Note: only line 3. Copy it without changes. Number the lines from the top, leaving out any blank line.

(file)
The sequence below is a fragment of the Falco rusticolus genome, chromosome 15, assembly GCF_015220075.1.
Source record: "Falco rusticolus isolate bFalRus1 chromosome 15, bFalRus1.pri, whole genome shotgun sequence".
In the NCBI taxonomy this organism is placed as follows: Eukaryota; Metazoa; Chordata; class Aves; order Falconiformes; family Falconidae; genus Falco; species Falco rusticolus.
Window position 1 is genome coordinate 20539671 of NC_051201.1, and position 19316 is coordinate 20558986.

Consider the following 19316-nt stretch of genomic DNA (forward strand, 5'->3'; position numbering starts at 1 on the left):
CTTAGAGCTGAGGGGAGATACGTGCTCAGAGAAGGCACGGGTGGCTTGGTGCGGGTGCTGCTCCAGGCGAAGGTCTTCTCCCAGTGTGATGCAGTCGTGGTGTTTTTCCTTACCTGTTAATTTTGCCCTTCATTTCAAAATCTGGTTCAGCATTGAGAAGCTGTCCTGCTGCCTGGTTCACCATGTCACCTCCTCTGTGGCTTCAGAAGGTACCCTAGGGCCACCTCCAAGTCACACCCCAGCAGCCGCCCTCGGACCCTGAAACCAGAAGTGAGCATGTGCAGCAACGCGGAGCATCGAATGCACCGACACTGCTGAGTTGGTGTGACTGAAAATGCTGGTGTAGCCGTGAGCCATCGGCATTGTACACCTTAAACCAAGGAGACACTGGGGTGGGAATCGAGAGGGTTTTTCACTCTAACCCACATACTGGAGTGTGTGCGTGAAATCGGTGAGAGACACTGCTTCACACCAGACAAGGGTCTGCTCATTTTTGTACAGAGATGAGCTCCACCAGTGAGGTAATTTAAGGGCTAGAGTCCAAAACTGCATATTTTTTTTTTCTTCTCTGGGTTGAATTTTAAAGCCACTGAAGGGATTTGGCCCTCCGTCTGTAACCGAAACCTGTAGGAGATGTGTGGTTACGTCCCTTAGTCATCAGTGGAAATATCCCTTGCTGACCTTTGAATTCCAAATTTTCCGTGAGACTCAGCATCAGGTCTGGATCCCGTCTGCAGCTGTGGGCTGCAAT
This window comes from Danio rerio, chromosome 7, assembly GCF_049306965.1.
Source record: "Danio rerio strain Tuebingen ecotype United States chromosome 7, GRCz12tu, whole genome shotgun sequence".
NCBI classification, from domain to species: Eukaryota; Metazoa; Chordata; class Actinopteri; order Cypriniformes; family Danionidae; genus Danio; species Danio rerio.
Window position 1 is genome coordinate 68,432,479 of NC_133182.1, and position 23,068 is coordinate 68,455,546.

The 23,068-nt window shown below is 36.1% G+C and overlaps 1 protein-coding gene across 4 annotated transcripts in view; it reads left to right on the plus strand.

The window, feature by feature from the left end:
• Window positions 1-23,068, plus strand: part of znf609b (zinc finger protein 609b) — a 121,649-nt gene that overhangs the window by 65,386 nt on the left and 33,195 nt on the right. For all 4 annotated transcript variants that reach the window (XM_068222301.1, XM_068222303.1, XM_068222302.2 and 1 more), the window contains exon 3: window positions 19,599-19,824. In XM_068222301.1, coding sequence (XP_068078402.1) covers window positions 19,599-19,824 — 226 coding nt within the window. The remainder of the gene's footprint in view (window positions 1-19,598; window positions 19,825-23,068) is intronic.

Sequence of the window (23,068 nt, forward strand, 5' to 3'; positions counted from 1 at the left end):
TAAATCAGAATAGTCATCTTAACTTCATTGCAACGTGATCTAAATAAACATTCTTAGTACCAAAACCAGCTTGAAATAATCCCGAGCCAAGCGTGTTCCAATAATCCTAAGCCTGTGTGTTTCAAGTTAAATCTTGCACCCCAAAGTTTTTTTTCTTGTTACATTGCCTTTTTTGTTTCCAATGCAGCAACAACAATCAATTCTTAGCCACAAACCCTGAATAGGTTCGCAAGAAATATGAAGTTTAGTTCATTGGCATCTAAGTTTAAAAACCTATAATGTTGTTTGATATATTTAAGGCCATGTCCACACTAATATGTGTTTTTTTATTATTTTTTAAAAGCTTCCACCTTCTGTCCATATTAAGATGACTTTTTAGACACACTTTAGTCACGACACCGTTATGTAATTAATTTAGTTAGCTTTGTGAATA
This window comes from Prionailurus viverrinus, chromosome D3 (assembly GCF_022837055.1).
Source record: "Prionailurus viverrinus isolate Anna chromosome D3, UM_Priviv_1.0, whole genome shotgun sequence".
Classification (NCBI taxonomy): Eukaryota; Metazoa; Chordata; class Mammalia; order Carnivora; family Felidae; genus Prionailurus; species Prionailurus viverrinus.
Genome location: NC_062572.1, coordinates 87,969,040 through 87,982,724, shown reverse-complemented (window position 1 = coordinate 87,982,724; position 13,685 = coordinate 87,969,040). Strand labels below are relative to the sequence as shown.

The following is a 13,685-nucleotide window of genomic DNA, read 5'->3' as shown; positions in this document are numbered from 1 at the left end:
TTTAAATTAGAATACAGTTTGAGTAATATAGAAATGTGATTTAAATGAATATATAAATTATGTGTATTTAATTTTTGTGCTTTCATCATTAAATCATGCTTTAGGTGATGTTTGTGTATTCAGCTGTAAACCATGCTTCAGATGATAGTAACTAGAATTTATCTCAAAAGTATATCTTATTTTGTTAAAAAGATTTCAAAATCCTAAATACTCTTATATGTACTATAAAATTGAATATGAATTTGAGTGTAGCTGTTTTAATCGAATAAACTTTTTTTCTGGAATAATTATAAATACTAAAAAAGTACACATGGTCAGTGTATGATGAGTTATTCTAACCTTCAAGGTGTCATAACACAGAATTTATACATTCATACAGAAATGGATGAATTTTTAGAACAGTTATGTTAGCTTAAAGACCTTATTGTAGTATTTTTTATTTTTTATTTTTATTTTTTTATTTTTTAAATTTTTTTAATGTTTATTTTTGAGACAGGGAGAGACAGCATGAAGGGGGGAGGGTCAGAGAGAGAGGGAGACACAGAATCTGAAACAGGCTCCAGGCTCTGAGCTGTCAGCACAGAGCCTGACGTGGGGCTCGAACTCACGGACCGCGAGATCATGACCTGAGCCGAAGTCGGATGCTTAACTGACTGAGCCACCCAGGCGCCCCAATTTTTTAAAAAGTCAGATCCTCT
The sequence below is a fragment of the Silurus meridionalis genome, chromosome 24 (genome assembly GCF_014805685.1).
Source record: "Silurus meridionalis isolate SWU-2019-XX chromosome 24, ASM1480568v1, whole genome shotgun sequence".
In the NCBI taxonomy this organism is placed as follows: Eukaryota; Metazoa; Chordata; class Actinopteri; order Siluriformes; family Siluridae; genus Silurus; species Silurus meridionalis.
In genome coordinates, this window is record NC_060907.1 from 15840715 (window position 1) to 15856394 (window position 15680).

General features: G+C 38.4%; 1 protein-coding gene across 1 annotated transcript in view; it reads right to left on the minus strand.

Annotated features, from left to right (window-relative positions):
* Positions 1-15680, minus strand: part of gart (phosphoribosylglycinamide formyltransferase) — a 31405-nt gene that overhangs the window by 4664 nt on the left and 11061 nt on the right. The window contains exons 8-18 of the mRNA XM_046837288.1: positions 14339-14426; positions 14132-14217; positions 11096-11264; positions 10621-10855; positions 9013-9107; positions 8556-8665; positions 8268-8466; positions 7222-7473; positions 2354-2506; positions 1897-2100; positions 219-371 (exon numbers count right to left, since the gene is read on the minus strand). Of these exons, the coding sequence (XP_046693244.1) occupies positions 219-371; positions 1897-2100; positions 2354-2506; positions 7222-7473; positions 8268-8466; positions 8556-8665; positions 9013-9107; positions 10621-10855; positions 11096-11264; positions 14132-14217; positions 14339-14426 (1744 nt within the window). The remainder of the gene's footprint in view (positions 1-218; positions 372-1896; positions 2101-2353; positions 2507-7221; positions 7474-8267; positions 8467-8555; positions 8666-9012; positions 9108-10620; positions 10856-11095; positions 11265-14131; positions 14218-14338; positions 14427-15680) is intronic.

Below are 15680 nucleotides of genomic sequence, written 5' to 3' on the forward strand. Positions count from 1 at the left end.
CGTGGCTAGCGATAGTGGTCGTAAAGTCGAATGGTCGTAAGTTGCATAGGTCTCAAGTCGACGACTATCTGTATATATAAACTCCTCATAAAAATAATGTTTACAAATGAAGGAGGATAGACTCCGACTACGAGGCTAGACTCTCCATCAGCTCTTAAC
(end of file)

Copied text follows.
In the NCBI taxonomy this organism is placed as follows: Eukaryota; Metazoa; Chordata; class Aves; order Falconiformes; family Falconidae; genus Falco; species Falco rusticolus.